By Ashley Nee, 22'
Alzheimer’s disease (AD) devastates individuals and governments both emotionally and financially; the disease robs patients of their memory, and caring for AD and other dementias will cost the U.S. $277 billion this year alone.  Despite this, treatment options only slow its progression, giving rise to a push among some neurologists to emphasize lifestyle changes as preventive measures against AD. In a 2018 study by Dr. Emma Anderson and colleagues, the conversation regarding lifestyle changes as AD prevention is moved from diet and exercise to the centuries old debate of nature versus nurture – of education level versus baseline intelligence and whether or not one is protective against AD. 
It is well established that educational attainment is inversely correlated with AD, meaning individuals with greater education levels are less likely to develop AD.  However, it is unknown if this correlation is because naturally smarter individuals seek out more educational opportunities or because learning and education have protective effects against AD. In one study, Mendelian randomization, a technique that uses measured variations in genes of known function to assess the effect of these genes on a disease, was used to investigate this question.  To obtain data on genetic variations, Anderson and colleagues used two separate genome wide association studies (GWAS); the first analyzed intelligence, and the second analyzed educational attainment. GWAS are a form of observational study that use genetic variants of different individuals to determine if a specific genetic variant is associated with a trait.
Variations in single base pairs of DNA, known as single nucleotide polymorphisms (SNPs), from analysis of the two aforementioned GWAS were either matched to educational attainment or intelligence. Anderson and colleagues then assessed the matched SNPs’ impact on AD development risk through analysis of another GWAS previously carried out by the International Genomics of Alzheimer’s Project. This analysis found that while educational attainment had no significant impact on AD risk, intelligence had a significant effect in lessening AD risk. Yet, the study also found a bidirectional relationship between education level and intelligence, suggesting that education may have a protective effect against AD.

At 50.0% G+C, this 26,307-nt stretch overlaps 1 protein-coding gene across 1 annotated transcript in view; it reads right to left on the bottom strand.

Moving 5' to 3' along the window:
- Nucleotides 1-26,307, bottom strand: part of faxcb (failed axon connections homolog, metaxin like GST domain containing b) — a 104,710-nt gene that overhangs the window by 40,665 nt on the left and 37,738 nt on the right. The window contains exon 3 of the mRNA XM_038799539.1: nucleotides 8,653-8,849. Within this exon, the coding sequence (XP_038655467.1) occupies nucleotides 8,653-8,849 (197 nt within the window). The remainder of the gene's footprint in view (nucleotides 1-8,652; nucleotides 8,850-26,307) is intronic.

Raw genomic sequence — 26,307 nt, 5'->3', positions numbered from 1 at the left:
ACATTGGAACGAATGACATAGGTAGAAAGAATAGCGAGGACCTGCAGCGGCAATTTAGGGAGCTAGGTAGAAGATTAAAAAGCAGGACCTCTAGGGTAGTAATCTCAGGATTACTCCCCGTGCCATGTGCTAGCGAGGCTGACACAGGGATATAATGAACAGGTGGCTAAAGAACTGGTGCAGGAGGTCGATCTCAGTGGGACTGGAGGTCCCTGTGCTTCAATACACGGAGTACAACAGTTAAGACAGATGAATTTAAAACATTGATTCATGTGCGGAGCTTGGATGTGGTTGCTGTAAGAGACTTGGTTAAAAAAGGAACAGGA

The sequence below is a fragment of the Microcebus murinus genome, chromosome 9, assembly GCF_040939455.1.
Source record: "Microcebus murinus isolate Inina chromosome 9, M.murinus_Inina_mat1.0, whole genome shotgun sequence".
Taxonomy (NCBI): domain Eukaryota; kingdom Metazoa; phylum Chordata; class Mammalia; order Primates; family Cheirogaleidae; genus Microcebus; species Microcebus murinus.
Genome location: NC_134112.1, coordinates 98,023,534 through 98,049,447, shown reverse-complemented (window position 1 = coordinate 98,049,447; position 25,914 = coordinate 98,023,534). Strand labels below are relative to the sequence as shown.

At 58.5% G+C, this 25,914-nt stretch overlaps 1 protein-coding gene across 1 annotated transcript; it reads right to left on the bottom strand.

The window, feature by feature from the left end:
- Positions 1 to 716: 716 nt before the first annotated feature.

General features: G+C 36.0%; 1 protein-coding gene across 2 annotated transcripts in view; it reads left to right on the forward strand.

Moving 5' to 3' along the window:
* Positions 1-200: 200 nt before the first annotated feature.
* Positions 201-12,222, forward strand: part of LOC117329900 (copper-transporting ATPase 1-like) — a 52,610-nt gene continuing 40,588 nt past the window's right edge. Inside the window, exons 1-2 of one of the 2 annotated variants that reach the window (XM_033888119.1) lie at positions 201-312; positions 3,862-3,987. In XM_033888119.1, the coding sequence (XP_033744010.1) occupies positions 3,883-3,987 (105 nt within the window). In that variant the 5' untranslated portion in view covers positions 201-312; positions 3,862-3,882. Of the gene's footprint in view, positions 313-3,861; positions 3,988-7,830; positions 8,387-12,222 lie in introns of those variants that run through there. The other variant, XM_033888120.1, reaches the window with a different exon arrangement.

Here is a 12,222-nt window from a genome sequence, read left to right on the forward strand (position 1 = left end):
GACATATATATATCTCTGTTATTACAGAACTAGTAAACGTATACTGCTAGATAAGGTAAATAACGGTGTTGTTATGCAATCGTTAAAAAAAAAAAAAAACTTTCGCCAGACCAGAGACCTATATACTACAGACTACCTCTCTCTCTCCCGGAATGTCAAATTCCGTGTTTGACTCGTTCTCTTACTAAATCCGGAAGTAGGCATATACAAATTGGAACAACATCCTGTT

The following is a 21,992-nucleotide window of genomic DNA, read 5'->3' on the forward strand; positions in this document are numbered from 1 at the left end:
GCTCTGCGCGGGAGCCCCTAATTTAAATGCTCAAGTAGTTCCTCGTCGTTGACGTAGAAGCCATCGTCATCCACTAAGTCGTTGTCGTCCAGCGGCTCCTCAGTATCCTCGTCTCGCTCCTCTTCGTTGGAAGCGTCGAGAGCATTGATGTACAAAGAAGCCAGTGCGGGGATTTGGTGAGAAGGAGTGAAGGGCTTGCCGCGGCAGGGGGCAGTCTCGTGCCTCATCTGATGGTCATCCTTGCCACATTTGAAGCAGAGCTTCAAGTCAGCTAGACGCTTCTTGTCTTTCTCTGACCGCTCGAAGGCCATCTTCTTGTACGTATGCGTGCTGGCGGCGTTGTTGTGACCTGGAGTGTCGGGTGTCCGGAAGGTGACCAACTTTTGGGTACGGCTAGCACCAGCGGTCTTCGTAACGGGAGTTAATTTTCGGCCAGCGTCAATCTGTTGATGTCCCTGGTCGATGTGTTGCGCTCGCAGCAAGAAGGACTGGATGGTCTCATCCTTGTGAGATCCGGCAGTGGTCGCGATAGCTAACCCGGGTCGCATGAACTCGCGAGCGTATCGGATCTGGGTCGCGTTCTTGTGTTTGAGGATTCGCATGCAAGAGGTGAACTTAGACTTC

While the study has garnered praise from some, namely Dr. Eric Larson of the Kaiser Permanente, who described it as a “very sophisticated study with a really powerful approach” and confirmation of what “we’ve long suspected” to AlzForum, other neurologists, such as Dr. Deborah Blacker of Massachusetts General Hospital, remain skeptical and point out the potential inaccuracy of matching genetic variants with educational attainment through Mendelian Randomization. [3 - 4] This inaccuracy may arise from the fact that educational attainment is highly correlated with environmental factors, such as socioeconomic status and background, which are unable to be solely represented by genes.
In either case, the research from the Anderson study remains preliminary and demands both replication and alternative approaches able to circumvent problems posed by Mendelian randomization. Despite the preliminary nature of this research, its potential impact on predictive determination of AD is enormous. Yet, its potential predictive power is burdened with ethical dilemmas. After all, such predictive testing could lead to genetic discrimination against individuals based on their baseline intelligence, educational attainment, and likelihood of developing AD, depending on the presence or lack of privacy regulations implemented in regard to this information. For the present, however, intelligence and education level remain interesting exploratory avenues for further AD research.
1. Preidt R. Alzheimer's costs Americans $277 billion a year -- and rising. CBS News. [Internet] 2018 March 20 [Cited 2018 October 15]. Available from: https://www.cbsnews.com/news/alzheimers-costs-americans-277-billion-a-year-report/
2. Anderson EL, Howe LD, Wade KH, Ben-Shlomo Y, Hill WD, Deary IJ, Sanderson EC, et al. Education, intelligence and Alzheimer's disease: Evidence from a multivariable two-sample Mendelian randomization study [Internet]. 2018 [Cited 2018 October 16]. bioRxiv. September 19, 2018. DOI: 10.1101/401042
3. Larson E. Interviewed by: AlzForum. October 12, 2018 [Cited October 16, 2018].
4. Blacker D. Interviewed by: AlzForum. October 12, 2018 [Cited October 16, 2018].